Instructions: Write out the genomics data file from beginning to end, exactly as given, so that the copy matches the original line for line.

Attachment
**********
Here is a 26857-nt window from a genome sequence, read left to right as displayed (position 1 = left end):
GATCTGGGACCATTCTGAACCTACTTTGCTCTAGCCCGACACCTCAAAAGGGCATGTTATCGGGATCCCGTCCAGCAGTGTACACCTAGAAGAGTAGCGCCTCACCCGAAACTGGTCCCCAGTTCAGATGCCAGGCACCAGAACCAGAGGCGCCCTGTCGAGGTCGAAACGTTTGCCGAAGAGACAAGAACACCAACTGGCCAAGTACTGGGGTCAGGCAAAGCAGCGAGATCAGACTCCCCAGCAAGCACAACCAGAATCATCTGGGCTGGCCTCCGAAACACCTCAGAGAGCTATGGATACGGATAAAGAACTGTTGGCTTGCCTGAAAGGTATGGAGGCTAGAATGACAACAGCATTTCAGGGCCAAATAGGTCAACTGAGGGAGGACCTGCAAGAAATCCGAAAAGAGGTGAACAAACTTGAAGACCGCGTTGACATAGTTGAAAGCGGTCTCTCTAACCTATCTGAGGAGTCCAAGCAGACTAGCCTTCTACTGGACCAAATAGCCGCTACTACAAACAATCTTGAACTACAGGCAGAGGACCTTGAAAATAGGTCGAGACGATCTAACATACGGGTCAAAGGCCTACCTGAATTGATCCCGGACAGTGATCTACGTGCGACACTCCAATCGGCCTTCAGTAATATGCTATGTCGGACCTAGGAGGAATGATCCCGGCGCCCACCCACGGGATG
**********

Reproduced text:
Here is a 26857-nt window from a genome sequence, read left to right as displayed (position 1 = left end):
GATCTGGGACCATTCTGAACCTACTTTGCTCTAGCCCGACACCTCAAAAGGGCATGTTATCGGGATCCCGTCCAGCAGTGTACACCTAGAAGAGTAGCGCCTCACCCGAAACTGGTCCCCAGTTCAGATGCCAGGCACCAGAACCAGAGGCGCCCTGTCGAGGTCGAAACGTTTGCCGAAGAGACAAGAACACCAACTGGCCAAGTACTGGGGTCAGGCAAAGCAGCGAGATCAGACTCCCCAGCAAGCACAACCAGAATCATCTGGGCTGGCCTCCGAAACACCTCAGAGAGCTATGGATACGGATAAAGAACTGTTGGCTTGCCTGAAAGGTATGGAGGCTAGAATGACAACAGCATTTCAGGGCCAAATAGGTCAACTGAGGGAGGACCTGCAAGAAATCCGAAAAGAGGTGAACAAACTTGAAGACCGCGTTGACATAGTTGAAAGCGGTCTCTCTAACCTATCTGAGGAGTCCAAGCAGACTAGCCTTCTACTGGACCAAATAGCCGCTACTACAAACAATCTTGAACTACAGGCAGAGGACCTTGAAAATAGGTCGAGACGATCTAACATACGGGTCAAAGGCCTACCTGAATTGATCCCGGACAGTGATCTACGTGCGACACTCCAATCGGCCTTCAGTAATATGCTATGTCGGACCTAGGAGGAATGATCCCGGCGCCCACCCACGGGATG